Business Dispute? Don't Litigate, Mediate! by Daniel Hall, Attorney at Law
Despite the best intentions of the parties business relationships sometimes sour. Both sides may view their respective position as reasonable and their business practices as ethical. However, it is well known within the law that reasonable minds can differ. When positions grow roots and refuse to bend business disputes can and do occur.
Depending on what is at stake the business people involved in the dispute may think about filing a lawsuit especially when informal efforts to resolve the dispute fail. To be sure, courts of law are places to resolve disputes. But they are not particularly efficient or cost effective at least not from the perspective of the person trying to run a business.
A chief disadvantage to using the court system is the parties lose all control in the outcome. Basically a judge or jury is asked to make the decision. The nature of the courthouse is it makes a "winner" and a "loser". The fact of the matter is every "loser" loses and many "winners" likewise lose because of expense, time and attention away from the business.
Further, a party may be so entrenched in their position that they give no thought to the possibility of losing when lo an behold they are unpleasantly surprised. The fact of the matter is the outcome of a lawsuit is unpredictable. No one can really call it. In fact, that's why many lawsuits are settled: risk.
Additionally, the litigation process is very galvanizing. Once the process has begun it is highly unlikely that parties reconcile their differences and continue to do business together. This fact may have an additional detrimental economic impact on one or both parties.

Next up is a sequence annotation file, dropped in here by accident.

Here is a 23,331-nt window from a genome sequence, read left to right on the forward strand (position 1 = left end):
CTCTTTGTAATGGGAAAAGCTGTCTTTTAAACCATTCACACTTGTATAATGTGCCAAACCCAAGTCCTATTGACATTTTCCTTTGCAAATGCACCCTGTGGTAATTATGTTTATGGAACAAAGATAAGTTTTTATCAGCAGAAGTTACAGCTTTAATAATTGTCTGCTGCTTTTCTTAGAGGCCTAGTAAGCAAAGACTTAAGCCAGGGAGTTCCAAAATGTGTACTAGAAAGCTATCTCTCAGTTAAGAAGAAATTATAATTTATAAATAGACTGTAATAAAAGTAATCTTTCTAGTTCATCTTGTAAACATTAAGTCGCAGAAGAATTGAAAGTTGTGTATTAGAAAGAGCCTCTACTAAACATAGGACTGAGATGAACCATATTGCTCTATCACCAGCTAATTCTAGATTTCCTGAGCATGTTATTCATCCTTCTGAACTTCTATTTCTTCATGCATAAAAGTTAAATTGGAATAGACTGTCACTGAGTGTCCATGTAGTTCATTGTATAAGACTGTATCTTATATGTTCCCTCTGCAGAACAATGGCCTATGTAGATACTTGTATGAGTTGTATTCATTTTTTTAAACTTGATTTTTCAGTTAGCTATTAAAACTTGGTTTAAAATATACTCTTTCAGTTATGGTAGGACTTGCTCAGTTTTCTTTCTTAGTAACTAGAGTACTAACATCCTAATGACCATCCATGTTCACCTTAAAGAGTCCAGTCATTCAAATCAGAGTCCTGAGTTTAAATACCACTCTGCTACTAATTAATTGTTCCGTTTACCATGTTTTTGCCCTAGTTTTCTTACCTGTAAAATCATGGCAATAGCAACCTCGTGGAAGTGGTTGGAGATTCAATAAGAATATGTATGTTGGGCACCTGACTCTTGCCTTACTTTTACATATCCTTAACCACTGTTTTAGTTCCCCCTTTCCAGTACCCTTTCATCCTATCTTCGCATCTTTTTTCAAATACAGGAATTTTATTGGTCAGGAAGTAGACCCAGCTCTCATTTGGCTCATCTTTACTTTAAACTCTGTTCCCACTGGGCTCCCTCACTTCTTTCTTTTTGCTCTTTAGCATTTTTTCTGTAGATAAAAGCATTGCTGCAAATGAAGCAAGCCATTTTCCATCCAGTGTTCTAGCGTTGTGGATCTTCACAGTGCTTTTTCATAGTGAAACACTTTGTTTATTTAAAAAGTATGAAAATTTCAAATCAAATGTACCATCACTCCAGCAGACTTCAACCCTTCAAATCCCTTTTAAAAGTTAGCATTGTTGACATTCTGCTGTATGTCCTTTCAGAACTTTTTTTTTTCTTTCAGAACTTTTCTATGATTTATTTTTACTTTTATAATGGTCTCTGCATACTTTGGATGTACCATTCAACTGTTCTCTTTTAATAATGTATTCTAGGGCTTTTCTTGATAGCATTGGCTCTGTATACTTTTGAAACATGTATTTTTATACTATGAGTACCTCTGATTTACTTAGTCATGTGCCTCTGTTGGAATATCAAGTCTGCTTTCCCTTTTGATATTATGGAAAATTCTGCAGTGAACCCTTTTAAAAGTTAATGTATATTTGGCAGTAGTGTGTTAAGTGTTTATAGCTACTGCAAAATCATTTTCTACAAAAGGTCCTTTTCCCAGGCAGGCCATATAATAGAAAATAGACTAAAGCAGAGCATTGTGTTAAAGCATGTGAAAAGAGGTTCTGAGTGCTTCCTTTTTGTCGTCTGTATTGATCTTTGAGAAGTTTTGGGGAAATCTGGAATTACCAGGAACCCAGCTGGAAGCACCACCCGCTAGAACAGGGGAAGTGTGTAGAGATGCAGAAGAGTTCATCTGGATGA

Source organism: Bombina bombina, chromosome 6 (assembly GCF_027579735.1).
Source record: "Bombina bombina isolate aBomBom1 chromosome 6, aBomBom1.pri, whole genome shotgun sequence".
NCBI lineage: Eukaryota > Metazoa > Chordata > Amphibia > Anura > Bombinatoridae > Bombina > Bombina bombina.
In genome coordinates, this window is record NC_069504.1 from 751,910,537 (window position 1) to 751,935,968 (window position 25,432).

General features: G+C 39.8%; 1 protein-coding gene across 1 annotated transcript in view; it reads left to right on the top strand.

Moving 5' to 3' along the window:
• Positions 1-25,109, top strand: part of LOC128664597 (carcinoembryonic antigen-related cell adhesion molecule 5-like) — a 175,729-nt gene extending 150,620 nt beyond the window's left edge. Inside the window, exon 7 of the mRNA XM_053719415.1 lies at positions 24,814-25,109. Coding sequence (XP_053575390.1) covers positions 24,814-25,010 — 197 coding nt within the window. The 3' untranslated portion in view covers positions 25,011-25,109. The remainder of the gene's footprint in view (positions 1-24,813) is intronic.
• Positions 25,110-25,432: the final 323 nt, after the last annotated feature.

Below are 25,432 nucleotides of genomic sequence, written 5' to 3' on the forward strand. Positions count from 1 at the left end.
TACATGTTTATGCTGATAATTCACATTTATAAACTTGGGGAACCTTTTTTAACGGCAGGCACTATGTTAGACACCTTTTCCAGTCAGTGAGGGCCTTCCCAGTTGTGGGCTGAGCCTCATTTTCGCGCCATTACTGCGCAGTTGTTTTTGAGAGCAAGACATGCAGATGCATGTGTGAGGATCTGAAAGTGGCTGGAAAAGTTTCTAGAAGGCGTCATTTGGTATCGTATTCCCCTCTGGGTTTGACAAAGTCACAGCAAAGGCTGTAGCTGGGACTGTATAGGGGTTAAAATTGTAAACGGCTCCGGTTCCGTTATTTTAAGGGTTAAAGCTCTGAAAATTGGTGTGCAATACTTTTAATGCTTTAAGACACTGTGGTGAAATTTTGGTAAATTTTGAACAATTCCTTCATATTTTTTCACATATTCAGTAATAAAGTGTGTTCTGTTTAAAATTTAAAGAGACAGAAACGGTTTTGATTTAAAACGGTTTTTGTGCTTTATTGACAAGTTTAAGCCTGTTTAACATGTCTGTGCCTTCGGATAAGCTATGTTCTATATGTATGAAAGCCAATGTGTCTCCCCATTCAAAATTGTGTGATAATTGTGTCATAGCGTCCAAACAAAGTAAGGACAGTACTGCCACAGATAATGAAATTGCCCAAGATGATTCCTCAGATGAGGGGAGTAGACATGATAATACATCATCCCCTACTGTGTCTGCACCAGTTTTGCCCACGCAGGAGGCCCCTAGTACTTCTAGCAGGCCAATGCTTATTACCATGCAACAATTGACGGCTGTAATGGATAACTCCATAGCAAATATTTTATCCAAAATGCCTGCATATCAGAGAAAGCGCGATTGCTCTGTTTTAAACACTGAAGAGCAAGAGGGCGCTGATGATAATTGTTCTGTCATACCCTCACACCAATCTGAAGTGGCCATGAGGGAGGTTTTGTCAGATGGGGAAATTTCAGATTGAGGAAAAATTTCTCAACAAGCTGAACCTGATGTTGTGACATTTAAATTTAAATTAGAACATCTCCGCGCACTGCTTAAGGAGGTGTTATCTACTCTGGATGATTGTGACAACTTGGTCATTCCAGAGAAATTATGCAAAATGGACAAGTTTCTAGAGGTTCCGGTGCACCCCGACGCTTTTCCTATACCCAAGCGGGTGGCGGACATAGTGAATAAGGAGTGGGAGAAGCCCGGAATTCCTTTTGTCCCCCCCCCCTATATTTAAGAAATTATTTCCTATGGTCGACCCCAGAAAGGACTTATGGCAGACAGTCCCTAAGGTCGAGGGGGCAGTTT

We have not even touched on what legal fees can be to litigate a case. As I am sure is no surprise, they can be quite high. Don't get me wrong; I don't begrudge attorneys their fees. Before I was lawyer I too would complain about the cost of legal services. However, as a former litigator I know the effort, work and stress involved in zealously representing clients in a lawsuit. Be that as it may, the fact that attorneys are justified in their fees doesn't make it any easier for the small businessperson to pay them.
Consequently, businesspeople involved in a dispute are faced with a conundrum: How to economically and efficiently resolve the conflict. Fortunately, there is a cost effective, time efficient alternative to litigation. It's called mediation and it can be done anytime with or without hiring lawyers.
Mediation is an informal process where the parties to the dispute come together with a third party neutral person to air their differences. Not to the mediator, to each other. Typically this takes place in a conference room where the mediator sets out the ground rules. Both parties are given uninterrupted time to have their say. The mediator then will usually separate the parties in different rooms in what is known as the "caucus". After learning the positions of the parties, with their respective strengths and weaknesses, the mediator will communicate with the parties separately in an effort to try and hammer out a resolution to the conflict. And here's the good news: mediations are successful at resolving business disputes up to 90% of the time.
It should be understood that mediators don't independently make the decision as to how the conflict should be resolved. Rather the mediator facilitates communication between the parties and gives them the tools to craft there own agreements. Another key advantage is mediation is relatively speaking much less expensive than litigation. Although mediation fees vary, a typical full day mediation can run between $750 to $1250 per party.
If you are a faced with a business dispute that you just can't seem to resolve by yourself, talk to your attorney and consider mediating the conflict before pulling the trigger on a lawsuit.
About the Author
Daniel Hall, is an attorney and mediator. His mediation practice is based on the South Side of Corpus Christi,Texas and he enjoys helping businesspeople resolve their conflicts through the mediation process. Learn more at http://www.danielhallesq.com/mediate.html